3. What written plan must employers have to comply with the ETS?

To comply with the ETS, an employer must develop a written COVID-19 Prevention Program or ensure these elements are included in an existing Injury and Illness Prevention Program (IIPP).

The employer must implement the following:

  • Communication to employees about the employer’s COVID-19 prevention procedures
  • Identify, evaluate and correct COVID-19 hazards
  • Physical distancing of at least six feet unless it is not possible
  • Use of face coverings
  • Use engineering controls, administrative controls and personal protective equipment as required to reduce transmission risk
  • Procedures to investigate and respond to COVID-19 cases in the workplace
  • Provide COVID-19 training to employees

4. How do employers calculate the rate of pay for employees who are entitled to continued earnings?

Over a month after the ETS when into effect, Cal/OSHA has not issued any guidance on how employers are to make this calculation.  As a reminder, the ETS require that employees who tests positive or have been exposed to COVID-19, are excluded from the workplace, and who are “otherwise able and available to work” must continue to have their “earnings, seniority, and all other employee rights and benefits, including the employee’s right to their former job status, as if the employee had not been removed from their job.”  Employers are permitted to apply their sick leave benefits towards this purpose and may consider benefit payments from public sources in making this calculation.  However, the calculation of an employee’s earnings can be difficult based on a number of factors.  For example, the calculation is particularly difficult for employees who work a variable schedule.  Hopefully, Cal/OSHA will be able to provide guidance on this requirement soon.

5. When must an employer provide COVID-19 testing to employees?

Employers must provide testing for employees when (1) the employee had a potential exposure in the workplace and (2) all employees at the “exposed workplace” during an outbreak (defined as 3 or more cases within a 14-day period).  During an “outbreak,” employees must be tested immediately, again one week later, and then administer continuous testing of employees who remain at the workplace at least once a week.

On December 1, new Cal/OSHA Emergency Temporary Standards (ETS) went into effect, creating a host of new COVID-19 obligations for employers. Included in the ETS regulations are specific testing procedures, training and prevention protocols, and recordkeeping and reporting requirements. The ETS regulations include several controversial provisions, including stringent 14-day exclusion requirements for asymptomatic close contacts and a mandate that, with limited exceptions, employers “continue and maintain an employee’s earnings, seniority, and all other employee rights and benefits” for employees excluded from the workplace under the ETS regulations. (On December 14, the Governor issued an Executive Order easing the 14-day exclusion mandate, such that most asymptomatic close contacts may return after 10 days.)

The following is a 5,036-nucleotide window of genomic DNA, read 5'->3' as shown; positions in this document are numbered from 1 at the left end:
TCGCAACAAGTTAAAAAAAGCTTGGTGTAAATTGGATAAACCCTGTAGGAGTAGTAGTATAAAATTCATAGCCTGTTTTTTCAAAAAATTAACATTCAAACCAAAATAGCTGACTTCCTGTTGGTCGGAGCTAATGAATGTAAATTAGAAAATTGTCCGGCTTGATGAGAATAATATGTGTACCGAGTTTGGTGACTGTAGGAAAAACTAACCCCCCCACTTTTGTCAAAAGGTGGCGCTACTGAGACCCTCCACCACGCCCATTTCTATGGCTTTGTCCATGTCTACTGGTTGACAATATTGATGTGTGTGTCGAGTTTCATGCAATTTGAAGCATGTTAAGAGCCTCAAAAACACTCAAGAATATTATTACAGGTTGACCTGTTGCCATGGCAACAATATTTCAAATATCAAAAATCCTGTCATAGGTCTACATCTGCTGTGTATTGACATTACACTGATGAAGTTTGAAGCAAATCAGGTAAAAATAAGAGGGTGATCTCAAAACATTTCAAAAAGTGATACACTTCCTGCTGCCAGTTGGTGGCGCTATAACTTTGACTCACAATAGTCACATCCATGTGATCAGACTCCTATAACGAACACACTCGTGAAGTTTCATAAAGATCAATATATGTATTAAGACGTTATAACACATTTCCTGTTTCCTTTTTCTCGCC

Predictably, the Cal/OSHA ETS regulations have now been challenged in court. On December 16, the National Retail Federation, National Federation of Independent Businesses, and three California employers filed suit in state court in San Francisco. The plaintiffs assert that “California employers have established rigorous and science-driven safety measures, often at great expense,” to make workplaces safe,” and that the Cal/OSHA ETS regulations violate California law and are unconstitutional.

The plaintiffs make several arguments, including:

  • The ETS regulations were adopted without adequate public notice or hearing in violation of the California Administrative Procedure Act;
  • By requiring employers to maintain earnings of excluded employees, the ETS regulations seek to regulate wages and paid leave in excess of Cal/OSHA’s jurisdiction;
  • Because the enhanced “outbreak” testing protocols are triggered by three cases in a 14-day period, regardless of whether the employer has 5 employees or 500 employees, the ETS regulations are arbitrary and capricious;
  • The exclusion and pay requirements pose a threat to the viability of smaller employers;
  • The ETS regulations were adopted contrary to internal staff findings that the regulations were unnecessary and unsupported by science; and
  • the ETS regulations deprive employers of property without just compensation or due process.

The complaint seeks a declaratory judgment invalidating sections 3205(c)(10) [requiring exclusion of employees while maintaining earnings], 3205(c)(3)(b)(4.) [requiring employers to offer testing during “working hours” for close contact employees after workplace exposure], 3205.1(b) [requiring weekly workplace testing after a workplace “outbreak”], 3205.2(b) [requiring enhanced testing after a “Major COVID-19 outbreak”], and 3205.3(g) [requiring testing related to employer-provided housing].

As of this post, a case management conference is set for May 19, 2021.  However, as the complaint also requests a temporary restraining order and preliminary injunction, expect the plaintiffs to fie a motion in the near future seeking to enjoin enforcement of the challenged provisions while the case proceeds. Employers should continue to comply with the ETS regulations for the time being.